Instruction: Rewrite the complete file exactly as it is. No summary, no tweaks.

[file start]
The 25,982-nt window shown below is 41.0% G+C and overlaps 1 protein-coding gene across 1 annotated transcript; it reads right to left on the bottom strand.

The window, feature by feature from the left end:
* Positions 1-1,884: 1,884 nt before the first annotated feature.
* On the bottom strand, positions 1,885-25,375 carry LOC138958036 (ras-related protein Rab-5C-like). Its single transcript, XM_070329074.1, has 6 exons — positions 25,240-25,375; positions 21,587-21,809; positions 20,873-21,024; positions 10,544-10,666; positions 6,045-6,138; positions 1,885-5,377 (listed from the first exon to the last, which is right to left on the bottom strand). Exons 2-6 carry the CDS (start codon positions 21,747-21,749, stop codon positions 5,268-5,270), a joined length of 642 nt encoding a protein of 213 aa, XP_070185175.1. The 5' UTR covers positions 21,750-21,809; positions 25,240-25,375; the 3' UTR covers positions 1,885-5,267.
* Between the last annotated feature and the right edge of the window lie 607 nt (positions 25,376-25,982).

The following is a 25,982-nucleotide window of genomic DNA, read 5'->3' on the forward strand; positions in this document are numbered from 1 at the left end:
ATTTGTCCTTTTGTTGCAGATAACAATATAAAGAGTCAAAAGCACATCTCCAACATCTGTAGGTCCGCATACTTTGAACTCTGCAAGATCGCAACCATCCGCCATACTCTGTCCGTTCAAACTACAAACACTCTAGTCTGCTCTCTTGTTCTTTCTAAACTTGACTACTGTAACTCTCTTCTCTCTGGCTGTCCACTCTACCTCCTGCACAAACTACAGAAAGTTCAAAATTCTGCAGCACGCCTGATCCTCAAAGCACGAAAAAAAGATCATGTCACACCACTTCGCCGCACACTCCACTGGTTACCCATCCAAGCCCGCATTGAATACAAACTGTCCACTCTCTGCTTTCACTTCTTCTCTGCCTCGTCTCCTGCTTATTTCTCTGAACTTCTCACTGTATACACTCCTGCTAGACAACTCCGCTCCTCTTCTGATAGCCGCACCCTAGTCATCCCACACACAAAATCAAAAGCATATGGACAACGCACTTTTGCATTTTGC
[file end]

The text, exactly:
The 25,982-nt window shown below is 41.0% G+C and overlaps 1 protein-coding gene across 1 annotated transcript; it reads right to left on the bottom strand.

The window, feature by feature from the left end:
* Positions 1-1,884: 1,884 nt before the first annotated feature.
* On the bottom strand, positions 1,885-25,375 carry LOC138958036 (ras-related protein Rab-5C-like). Its single transcript, XM_070329074.1, has 6 exons — positions 25,240-25,375; positions 21,587-21,809; positions 20,873-21,024; positions 10,544-10,666; positions 6,045-6,138; positions 1,885-5,377 (listed from the first exon to the last, which is right to left on the bottom strand). Exons 2-6 carry the CDS (start codon positions 21,747-21,749, stop codon positions 5,268-5,270), a joined length of 642 nt encoding a protein of 213 aa, XP_070185175.1. The 5' UTR covers positions 21,750-21,809; positions 25,240-25,375; the 3' UTR covers positions 1,885-5,267.
* Between the last annotated feature and the right edge of the window lie 607 nt (positions 25,376-25,982).

The following is a 25,982-nucleotide window of genomic DNA, read 5'->3' on the forward strand; positions in this document are numbered from 1 at the left end:
ATTTGTCCTTTTGTTGCAGATAACAATATAAAGAGTCAAAAGCACATCTCCAACATCTGTAGGTCCGCATACTTTGAACTCTGCAAGATCGCAACCATCCGCCATACTCTGTCCGTTCAAACTACAAACACTCTAGTCTGCTCTCTTGTTCTTTCTAAACTTGACTACTGTAACTCTCTTCTCTCTGGCTGTCCACTCTACCTCCTGCACAAACTACAGAAAGTTCAAAATTCTGCAGCACGCCTGATCCTCAAAGCACGAAAAAAAGATCATGTCACACCACTTCGCCGCACACTCCACTGGTTACCCATCCAAGCCCGCATTGAATACAAACTGTCCACTCTCTGCTTTCACTTCTTCTCTGCCTCGTCTCCTGCTTATTTCTCTGAACTTCTCACTGTATACACTCCTGCTAGACAACTCCGCTCCTCTTCTGATAGCCGCACCCTAGTCATCCCACACACAAAATCAAAAGCATATGGACAACGCACTTTTGCATTTTGC